Lately, crypto-exchange Kraken has repeatedly stressed its intention to focus on the European market. The company states that this decision follows the European Commission’s establishment of the MiCA regulatory framework, which will “allow industry players to confidently invest in the region and provide consumers access to more competitive products and services.”
Recently the exchange successfully registered with the Bank of Spain as a virtual asset service provider (VASP), which allows it to offer cryptocurrency exchange and custodial wallet services to Spanish residents. This follows VASP registrations in Ireland and Italy in recent months. Kraken is also actively pursuing registrations in other European markets.
Kraken’s local subsidiary also received authorisation from the Central Bank of Ireland as an E-Money Institution which enables it to expand EUR fiat services to clients in the 27 EU member states and EEA countries. The exchange also plans to acquire Coin Meester B.V., one of the Netherlands’ oldest registered crypto brokers with access to over 170 cryptocurrencies, in a bid to enter the Dutch market. The deal is still subject to regulatory approvals, including one from the Dutch Central Bank.
“We see a firm foundation for crypto in Europe, which has forward-looking regulation that enables us to grow with confidence. We look forward to continuing our investments in Europe more broadly,” - said Curtis Ting, Kraken’s Vice President of Global Operations.
Meanwhile, Kraken’s main rival Binance has exited multiple European countries this year, despite its stated intentions to focus on compliance with MiCA regulations. The exchange has exited the U.K., Cyprus and the Netherlands, and its bid to acquire the license that would allow the exchange to advertise in Germany was reportedly rejected. The exchange is also under investigation in France for alleged money laundering. Belgium is the only European country where Binance seems to be gaining momentum.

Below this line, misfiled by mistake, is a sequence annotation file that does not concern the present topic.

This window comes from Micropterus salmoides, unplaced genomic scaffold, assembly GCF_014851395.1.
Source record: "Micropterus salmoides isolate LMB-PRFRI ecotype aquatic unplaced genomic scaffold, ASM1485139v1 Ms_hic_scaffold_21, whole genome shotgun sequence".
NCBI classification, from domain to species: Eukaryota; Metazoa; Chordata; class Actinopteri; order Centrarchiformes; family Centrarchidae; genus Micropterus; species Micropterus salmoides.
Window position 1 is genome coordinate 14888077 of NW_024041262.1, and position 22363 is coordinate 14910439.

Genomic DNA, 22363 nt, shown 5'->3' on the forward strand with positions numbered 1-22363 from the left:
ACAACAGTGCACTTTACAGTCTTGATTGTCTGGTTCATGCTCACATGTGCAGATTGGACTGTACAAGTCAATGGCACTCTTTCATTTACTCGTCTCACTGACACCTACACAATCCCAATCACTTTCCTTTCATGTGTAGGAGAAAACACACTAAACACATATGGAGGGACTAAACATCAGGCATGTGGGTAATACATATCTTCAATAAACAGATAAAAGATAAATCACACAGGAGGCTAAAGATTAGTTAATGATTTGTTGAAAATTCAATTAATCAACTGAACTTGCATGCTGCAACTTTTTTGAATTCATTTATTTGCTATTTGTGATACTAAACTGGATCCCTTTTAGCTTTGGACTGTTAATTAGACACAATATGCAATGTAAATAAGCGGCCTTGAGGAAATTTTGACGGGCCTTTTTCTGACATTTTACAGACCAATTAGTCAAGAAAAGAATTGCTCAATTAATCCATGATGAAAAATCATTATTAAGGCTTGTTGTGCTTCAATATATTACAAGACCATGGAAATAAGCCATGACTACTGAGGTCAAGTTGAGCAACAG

Another U.S.-based exchange, Coinbase, has also received VASP registrations in Italy, the Netherlands and Ireland this year and now is focusing on registering in other countries "that are enacting clear rules" for the crypto industry, namely the EU and UK, Canada, Brazil, Singapore and Australia. Currently, the company is in the final stages of selecting the location of its MiCA hub in the EU. It has also explored an acquisition of FTX’s European entity, according to Fortune.
Seychelles-based OKX has also tried to increase its presence in Europe this spring by registering in France. Its Head of Global Government Relations said at the time that the company is committed to "support new regulatory frameworks as well as to plan for the future with MiCA coming onboard in 2024 for the entire European Union."
Dubai-based crypto exchange Bybit ha also strengthened its foothold in the EU by gaining registration in Cyprus this summer, also saying that it "wholeheartedly supports the regulatory objective of building a cryptocurrency industry that is both compliant, secure, and transparent."
The passing of the MiCA regulations into law this spring has added far greater regulatory clarity in Europe. Compared to the U.S. where crypto regulation looks increasingly like a tangle of competing authorities, aggressive enforcement actions and overall uncertainty, the European market now seems to be a more attractive, safe and welcoming space for crypto businesses – and they clearly realize that. Even if the new rules which will take effect in 2024 are not perfect, they at least provide specific guidelines for companies in the space and set the groundwork for further crypto regulation worldwide.